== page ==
Contemplation: A Model To Follow

Contemplation: A Model To Follow

Contemplation: A Model To Follow 1080 1080 SVDP USA

By Tim Williams, Senior Director of Formation & Leadership Development

When we hear the word “leader” we naturally think of a great general, a head of state, one of those celebrity CEOs, or even a star athlete leading a team to victory. The great leader is an American archetype: charismatic, confident, inspiring; a leader, in short, is “large and in charge.”

For most of us, this is an image that would be difficult to live up to, so when the Council or Conference announces an upcoming election for a new president, we remain quiet, and even if invited directly to serve, we demur. “Large and in charge,” we think, “That just isn’t me.”

Perhaps instead we should first consider that it is not merely our fellow Vincentians suggesting that we consider serving as leaders. After all, we are taught to discern God’s will for us in the people and events in our lives. What people or events led us to join the Society in the first place? Surely, we didn’t come up with that idea on our own. Indeed, St. Vincent de Paul was quite clear that not a single one of his works was ultimately his own idea, all of it came from God. It was God who called us here, and God who calls us now. If He asks us, through others, to consider leading the Conference, we ought to take the time to seriously discern that call.

And in discerning, we consider also the nature of Vincentian leadership – servant leadership. Our model is not the commander, the ruler, or the boss. Our model is the master and teacher who nevertheless knelt down and washed the feet of His disciples. “I have given you,” He said, “A model to follow.” Our model of a leader, then, is not the greatest, but the least; not the master but the servant. In short, a Vincentian servant leader is not “large and in charge,” but small, and for all.

But you say that you simply haven’t the knowledge or the gifts to lead? “Don’t think,” St. Vincent de Paul once explained, “that responsible positions are always given to the most capable or virtuous.” [CCD IX: 526] Servant leadership is part of our calling, part of our vocation, and it is precisely the humility that makes us reluctant to take on a leadership role that makes us better suited to do so. Trust in providence, in this case, means trusting that “when God calls us to it … either He sees in us the proper dispositions or has determined to give them to us.” [CCD XI:128]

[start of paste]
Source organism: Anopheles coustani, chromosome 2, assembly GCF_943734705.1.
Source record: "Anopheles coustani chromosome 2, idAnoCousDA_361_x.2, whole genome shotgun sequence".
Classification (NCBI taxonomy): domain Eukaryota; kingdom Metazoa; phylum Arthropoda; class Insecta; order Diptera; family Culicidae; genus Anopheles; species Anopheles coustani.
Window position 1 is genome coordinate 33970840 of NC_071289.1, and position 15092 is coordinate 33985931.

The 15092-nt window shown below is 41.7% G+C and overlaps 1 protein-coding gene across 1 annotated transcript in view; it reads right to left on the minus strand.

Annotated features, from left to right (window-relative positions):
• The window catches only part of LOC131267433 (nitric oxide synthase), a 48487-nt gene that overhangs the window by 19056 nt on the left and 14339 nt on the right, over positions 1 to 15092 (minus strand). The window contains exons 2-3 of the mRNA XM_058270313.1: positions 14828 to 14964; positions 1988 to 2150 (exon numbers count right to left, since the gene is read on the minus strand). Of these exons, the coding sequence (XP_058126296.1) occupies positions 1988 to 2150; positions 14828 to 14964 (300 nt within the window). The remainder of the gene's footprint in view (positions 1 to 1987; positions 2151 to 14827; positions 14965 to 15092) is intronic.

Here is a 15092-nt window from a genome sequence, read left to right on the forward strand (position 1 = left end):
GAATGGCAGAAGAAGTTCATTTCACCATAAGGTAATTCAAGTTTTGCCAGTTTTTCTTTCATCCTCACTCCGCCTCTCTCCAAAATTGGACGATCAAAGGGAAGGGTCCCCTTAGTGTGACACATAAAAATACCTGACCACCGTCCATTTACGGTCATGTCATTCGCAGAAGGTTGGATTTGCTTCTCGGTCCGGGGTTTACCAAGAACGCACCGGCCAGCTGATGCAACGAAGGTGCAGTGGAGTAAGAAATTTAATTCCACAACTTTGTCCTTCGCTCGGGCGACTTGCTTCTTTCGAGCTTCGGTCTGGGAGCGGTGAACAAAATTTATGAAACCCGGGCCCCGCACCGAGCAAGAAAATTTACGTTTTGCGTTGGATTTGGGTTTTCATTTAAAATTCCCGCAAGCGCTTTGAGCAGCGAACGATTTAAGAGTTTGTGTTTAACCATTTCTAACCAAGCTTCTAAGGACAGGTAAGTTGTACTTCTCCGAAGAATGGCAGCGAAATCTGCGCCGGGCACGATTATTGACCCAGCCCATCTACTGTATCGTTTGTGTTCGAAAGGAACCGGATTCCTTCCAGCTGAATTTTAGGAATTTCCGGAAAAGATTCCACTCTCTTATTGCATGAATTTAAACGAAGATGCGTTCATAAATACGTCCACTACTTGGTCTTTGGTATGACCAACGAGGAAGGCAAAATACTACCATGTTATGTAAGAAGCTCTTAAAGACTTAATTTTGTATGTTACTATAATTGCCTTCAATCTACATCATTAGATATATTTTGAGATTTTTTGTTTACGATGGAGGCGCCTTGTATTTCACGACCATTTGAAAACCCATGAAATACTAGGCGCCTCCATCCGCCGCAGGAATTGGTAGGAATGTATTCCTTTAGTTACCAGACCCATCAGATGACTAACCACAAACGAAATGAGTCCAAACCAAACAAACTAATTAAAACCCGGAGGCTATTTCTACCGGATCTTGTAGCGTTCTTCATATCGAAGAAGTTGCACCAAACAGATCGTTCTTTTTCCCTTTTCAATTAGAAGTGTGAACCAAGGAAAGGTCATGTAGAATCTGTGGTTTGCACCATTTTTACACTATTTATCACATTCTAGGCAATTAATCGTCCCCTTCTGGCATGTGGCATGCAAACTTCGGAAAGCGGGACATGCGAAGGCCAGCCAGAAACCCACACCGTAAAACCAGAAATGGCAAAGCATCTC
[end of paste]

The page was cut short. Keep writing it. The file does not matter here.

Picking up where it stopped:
Our Cultural Beliefs remind us that “as Vincentians we are committed to… develop ourselves and others to become Servant Leaders.” [Rule, Part III, St. 2] When we were called to this vocation we were already called to servant leadership, and we can all have confidence, when it is our turn to serve, that “God gives sufficient graces to those He calls to it.” [CCD IX:526]


Have I truly listened to and answered God’s call to lead?

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  • Tim,

    Thank you for your words of wisdom on savant leadership. It was most timely as many of us said our goodbyes to Roger Playwin. last week, one of our gr3at servant leaders and mentor to so many Vincentians last week,

    He will be difficult to replace, but some of us need to step up to try being the great mentor that Roger was.

    Dick Reimbold

    • Timothy P. Williams May 20, 2024 at 4:06 pm

      Thank you for the kind words, my friend, and it is good to hear from you. I’m glad I was able to see Roger a few more times on my trips to Detroit earlier this year. He was a wonderful role model of servant leadership, and I hope that his mentoring, as I think he also would hope, will make it easier to find successors!


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